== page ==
To search for more reference materials on Literary Criticism, simply go to the library catalog >search "Criticism" > Change "Location" to "Reference Dept." and click search.
If you do a Subject Search for "Criticism," you will notice narrower terms appear. You can click these to narrow your search:
The subject term “English” means “British.” So, "English literature" means the literature of England (Britain), not literature written in English. Compare this to "American Literature," "Irish literature," "Scottish Literature," "French literature," etc. Follow this pattern for other specifc literary genres, i.e., fiction, poetry, short stories.
The subdivision “History and criticism” means that the book offers literary criticism, history, and analysis on thattopic. When you are browsing subject headings, look for your lead term subdivided by "History and criticism" for the broadest selection of criticism on your topic.
The subdivision "Criticism and interpretation" means that the book offers criticism and analysis of an author's works or endeavors, without a primary focus on biographical details.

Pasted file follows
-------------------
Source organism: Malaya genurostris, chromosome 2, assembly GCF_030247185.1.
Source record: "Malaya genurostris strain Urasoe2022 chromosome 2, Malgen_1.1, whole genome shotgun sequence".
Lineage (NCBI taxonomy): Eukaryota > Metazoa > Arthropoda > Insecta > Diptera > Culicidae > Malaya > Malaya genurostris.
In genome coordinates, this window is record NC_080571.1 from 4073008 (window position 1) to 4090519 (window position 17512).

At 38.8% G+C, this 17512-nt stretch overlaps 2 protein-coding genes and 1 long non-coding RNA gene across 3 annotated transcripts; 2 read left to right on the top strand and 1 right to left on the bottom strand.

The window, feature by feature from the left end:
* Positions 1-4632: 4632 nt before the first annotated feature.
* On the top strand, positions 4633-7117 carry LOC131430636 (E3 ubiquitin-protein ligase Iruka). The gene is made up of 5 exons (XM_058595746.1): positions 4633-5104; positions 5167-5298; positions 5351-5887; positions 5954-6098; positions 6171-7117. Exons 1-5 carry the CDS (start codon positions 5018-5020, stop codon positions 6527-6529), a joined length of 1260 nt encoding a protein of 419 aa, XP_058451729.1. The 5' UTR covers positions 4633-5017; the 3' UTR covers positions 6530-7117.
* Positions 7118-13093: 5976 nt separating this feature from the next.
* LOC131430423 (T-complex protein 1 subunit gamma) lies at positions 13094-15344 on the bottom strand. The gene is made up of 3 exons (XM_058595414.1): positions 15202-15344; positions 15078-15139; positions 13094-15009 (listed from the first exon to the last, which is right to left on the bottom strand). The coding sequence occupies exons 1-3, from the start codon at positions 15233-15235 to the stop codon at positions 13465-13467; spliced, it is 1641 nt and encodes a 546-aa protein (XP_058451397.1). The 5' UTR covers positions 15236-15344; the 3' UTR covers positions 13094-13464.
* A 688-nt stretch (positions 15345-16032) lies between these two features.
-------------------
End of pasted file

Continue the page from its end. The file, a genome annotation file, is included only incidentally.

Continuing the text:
Critical analysis can also be offered under the author's name as subject without any subdivisions, but usually the unsubdivided author heading contains works more biographical or general in nature. Compare the results of the --Criticism and interpreation heading above to the following:
Dickinson, Emily, 1830-1886.
If the work is primarily a biography, an additional heading will tell you so. The subject will be the class of persons to which the author belongs, subdivided by --Biography. For example, Emily Dickinson's most specific class is "Poets, American--19th Century":
Poets, American--19th century--Biography.
If the work has other topics, the name heading will be paired with a topical heading, such as: